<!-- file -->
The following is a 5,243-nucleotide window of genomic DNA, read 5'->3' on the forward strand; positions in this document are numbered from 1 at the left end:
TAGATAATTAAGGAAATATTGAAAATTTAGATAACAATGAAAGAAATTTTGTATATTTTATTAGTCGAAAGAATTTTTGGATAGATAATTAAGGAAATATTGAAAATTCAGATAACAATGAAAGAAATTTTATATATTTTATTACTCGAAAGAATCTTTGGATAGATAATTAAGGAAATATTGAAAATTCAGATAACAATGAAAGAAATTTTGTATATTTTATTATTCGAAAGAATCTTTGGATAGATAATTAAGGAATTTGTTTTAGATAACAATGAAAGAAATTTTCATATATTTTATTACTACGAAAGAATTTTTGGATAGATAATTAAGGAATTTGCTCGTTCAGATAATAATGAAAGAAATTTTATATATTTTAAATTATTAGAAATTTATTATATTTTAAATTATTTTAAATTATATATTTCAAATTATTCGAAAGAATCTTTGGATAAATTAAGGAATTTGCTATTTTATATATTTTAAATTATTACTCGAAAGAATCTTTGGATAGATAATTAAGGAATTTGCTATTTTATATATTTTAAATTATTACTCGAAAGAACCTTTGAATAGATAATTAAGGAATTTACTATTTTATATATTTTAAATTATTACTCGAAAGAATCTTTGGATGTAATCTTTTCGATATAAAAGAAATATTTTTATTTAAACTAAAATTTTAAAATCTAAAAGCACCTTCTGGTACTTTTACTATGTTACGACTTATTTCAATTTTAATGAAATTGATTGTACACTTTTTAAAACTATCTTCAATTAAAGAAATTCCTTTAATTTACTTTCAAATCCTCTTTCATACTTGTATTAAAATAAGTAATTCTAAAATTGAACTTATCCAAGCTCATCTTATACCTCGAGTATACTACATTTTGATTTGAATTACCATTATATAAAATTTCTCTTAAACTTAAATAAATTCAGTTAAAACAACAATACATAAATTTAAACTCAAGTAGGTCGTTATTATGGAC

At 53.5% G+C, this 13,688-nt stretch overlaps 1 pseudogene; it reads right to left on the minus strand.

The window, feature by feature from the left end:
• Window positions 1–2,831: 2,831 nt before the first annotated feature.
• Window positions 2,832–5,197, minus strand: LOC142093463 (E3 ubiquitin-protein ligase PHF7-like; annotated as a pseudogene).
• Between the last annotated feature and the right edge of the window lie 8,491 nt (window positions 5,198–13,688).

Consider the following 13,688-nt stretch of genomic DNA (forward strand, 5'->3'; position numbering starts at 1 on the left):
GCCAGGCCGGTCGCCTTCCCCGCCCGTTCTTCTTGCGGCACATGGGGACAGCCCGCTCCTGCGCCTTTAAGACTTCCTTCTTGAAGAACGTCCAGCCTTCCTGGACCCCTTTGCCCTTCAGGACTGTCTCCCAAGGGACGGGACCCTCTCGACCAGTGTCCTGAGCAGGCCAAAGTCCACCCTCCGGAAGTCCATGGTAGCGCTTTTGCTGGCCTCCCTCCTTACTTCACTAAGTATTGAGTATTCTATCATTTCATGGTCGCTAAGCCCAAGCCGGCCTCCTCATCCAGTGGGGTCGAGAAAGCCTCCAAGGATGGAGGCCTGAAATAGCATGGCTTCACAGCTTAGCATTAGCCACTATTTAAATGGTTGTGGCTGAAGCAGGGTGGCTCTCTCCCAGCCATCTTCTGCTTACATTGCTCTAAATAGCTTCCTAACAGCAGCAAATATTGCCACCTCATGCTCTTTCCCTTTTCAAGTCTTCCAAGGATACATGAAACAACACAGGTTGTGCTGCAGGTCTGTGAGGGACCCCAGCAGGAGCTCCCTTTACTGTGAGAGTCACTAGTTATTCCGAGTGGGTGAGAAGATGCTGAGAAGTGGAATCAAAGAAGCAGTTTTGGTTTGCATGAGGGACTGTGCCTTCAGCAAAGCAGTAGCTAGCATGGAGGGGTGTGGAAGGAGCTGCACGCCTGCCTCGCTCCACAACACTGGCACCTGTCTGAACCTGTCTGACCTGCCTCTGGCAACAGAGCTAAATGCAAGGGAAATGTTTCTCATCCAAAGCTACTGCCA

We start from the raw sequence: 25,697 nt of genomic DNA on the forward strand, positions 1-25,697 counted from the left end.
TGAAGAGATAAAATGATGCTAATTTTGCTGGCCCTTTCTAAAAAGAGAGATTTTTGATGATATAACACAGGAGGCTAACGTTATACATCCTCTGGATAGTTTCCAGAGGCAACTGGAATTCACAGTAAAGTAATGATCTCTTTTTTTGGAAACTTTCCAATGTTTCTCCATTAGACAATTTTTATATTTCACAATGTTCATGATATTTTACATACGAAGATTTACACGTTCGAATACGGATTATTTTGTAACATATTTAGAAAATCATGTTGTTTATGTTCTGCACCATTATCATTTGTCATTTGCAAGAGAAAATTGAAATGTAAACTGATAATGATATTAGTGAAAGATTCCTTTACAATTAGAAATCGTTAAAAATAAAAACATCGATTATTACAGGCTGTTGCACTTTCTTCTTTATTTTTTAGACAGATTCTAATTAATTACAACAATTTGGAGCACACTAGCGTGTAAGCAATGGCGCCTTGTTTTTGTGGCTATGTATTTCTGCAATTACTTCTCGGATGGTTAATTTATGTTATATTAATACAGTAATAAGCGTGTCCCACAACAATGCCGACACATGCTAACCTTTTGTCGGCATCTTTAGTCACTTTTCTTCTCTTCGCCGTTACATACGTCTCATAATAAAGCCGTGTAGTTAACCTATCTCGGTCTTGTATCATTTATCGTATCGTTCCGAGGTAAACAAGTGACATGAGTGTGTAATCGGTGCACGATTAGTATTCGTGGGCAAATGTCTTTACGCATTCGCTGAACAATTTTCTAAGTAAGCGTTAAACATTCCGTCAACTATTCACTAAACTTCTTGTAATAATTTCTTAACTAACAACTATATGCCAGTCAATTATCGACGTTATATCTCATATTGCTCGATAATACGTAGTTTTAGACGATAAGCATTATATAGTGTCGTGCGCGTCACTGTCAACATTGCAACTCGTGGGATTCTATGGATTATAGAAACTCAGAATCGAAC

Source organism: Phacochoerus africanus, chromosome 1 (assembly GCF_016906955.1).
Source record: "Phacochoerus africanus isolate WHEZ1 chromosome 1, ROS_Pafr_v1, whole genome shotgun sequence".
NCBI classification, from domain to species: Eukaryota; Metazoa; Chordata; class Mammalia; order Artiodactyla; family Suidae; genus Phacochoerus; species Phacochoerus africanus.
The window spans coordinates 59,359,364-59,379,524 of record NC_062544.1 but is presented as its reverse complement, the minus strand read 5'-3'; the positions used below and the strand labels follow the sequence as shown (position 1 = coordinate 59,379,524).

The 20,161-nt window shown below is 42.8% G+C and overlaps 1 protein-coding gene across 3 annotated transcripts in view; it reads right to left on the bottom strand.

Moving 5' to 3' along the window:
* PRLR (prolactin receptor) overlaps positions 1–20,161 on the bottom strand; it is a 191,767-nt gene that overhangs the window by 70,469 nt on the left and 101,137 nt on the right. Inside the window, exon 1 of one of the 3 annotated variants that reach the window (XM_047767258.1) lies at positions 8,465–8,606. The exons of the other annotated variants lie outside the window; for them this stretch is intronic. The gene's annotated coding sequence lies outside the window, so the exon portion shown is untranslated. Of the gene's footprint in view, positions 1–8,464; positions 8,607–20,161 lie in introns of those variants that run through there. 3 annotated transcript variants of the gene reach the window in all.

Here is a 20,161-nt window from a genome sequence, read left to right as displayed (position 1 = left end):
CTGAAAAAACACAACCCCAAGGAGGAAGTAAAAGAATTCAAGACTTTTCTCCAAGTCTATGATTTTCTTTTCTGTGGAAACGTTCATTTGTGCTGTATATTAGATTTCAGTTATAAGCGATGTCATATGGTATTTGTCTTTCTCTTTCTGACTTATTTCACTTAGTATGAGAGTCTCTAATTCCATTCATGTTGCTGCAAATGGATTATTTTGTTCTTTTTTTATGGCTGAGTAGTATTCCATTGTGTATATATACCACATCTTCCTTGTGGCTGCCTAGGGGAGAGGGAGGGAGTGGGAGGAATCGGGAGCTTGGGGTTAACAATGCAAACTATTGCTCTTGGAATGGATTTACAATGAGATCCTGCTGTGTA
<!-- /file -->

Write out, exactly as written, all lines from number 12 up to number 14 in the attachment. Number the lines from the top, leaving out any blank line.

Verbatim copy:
Source organism: Phacochoerus africanus, chromosome 1 (assembly GCF_016906955.1).
Source record: "Phacochoerus africanus isolate WHEZ1 chromosome 1, ROS_Pafr_v1, whole genome shotgun sequence".
NCBI classification, from domain to species: Eukaryota; Metazoa; Chordata; class Mammalia; order Artiodactyla; family Suidae; genus Phacochoerus; species Phacochoerus africanus.